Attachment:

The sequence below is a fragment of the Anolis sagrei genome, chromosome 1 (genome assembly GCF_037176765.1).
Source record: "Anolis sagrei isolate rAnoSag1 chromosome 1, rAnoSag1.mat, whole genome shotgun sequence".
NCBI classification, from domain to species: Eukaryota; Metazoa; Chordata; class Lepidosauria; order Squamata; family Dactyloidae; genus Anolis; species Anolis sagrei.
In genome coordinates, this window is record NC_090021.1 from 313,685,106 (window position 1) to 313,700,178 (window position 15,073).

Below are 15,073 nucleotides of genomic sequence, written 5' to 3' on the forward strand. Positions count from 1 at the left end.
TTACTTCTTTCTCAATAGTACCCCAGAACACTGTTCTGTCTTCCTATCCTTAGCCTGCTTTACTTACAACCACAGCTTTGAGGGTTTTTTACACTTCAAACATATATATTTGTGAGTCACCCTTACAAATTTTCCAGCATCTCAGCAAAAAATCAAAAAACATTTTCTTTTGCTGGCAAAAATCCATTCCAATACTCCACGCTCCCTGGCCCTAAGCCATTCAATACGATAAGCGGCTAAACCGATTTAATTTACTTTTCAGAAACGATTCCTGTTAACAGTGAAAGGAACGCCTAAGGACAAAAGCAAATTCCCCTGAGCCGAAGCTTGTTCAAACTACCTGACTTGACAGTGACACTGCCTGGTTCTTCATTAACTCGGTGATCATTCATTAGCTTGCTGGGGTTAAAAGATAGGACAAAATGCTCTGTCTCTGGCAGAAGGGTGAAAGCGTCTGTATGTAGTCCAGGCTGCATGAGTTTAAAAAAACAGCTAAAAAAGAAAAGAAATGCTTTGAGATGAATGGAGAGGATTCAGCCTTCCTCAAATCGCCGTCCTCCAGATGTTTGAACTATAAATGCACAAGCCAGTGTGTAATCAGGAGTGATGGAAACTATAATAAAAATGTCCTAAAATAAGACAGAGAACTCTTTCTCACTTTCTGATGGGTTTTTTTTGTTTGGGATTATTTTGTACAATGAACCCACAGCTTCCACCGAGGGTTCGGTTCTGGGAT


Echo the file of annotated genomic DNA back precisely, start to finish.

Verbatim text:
The sequence below is a fragment of the Anolis sagrei genome, chromosome 1 (genome assembly GCF_037176765.1).
Source record: "Anolis sagrei isolate rAnoSag1 chromosome 1, rAnoSag1.mat, whole genome shotgun sequence".
NCBI classification, from domain to species: Eukaryota; Metazoa; Chordata; class Lepidosauria; order Squamata; family Dactyloidae; genus Anolis; species Anolis sagrei.
In genome coordinates, this window is record NC_090021.1 from 313,685,106 (window position 1) to 313,700,178 (window position 15,073).

Below are 15,073 nucleotides of genomic sequence, written 5' to 3' on the forward strand. Positions count from 1 at the left end.
TTACTTCTTTCTCAATAGTACCCCAGAACACTGTTCTGTCTTCCTATCCTTAGCCTGCTTTACTTACAACCACAGCTTTGAGGGTTTTTTACACTTCAAACATATATATTTGTGAGTCACCCTTACAAATTTTCCAGCATCTCAGCAAAAAATCAAAAAACATTTTCTTTTGCTGGCAAAAATCCATTCCAATACTCCACGCTCCCTGGCCCTAAGCCATTCAATACGATAAGCGGCTAAACCGATTTAATTTACTTTTCAGAAACGATTCCTGTTAACAGTGAAAGGAACGCCTAAGGACAAAAGCAAATTCCCCTGAGCCGAAGCTTGTTCAAACTACCTGACTTGACAGTGACACTGCCTGGTTCTTCATTAACTCGGTGATCATTCATTAGCTTGCTGGGGTTAAAAGATAGGACAAAATGCTCTGTCTCTGGCAGAAGGGTGAAAGCGTCTGTATGTAGTCCAGGCTGCATGAGTTTAAAAAAACAGCTAAAAAAGAAAAGAAATGCTTTGAGATGAATGGAGAGGATTCAGCCTTCCTCAAATCGCCGTCCTCCAGATGTTTGAACTATAAATGCACAAGCCAGTGTGTAATCAGGAGTGATGGAAACTATAATAAAAATGTCCTAAAATAAGACAGAGAACTCTTTCTCACTTTCTGATGGGTTTTTTTTGTTTGGGATTATTTTGTACAATGAACCCACAGCTTCCACCGAGGGTTCGGTTCTGGGAT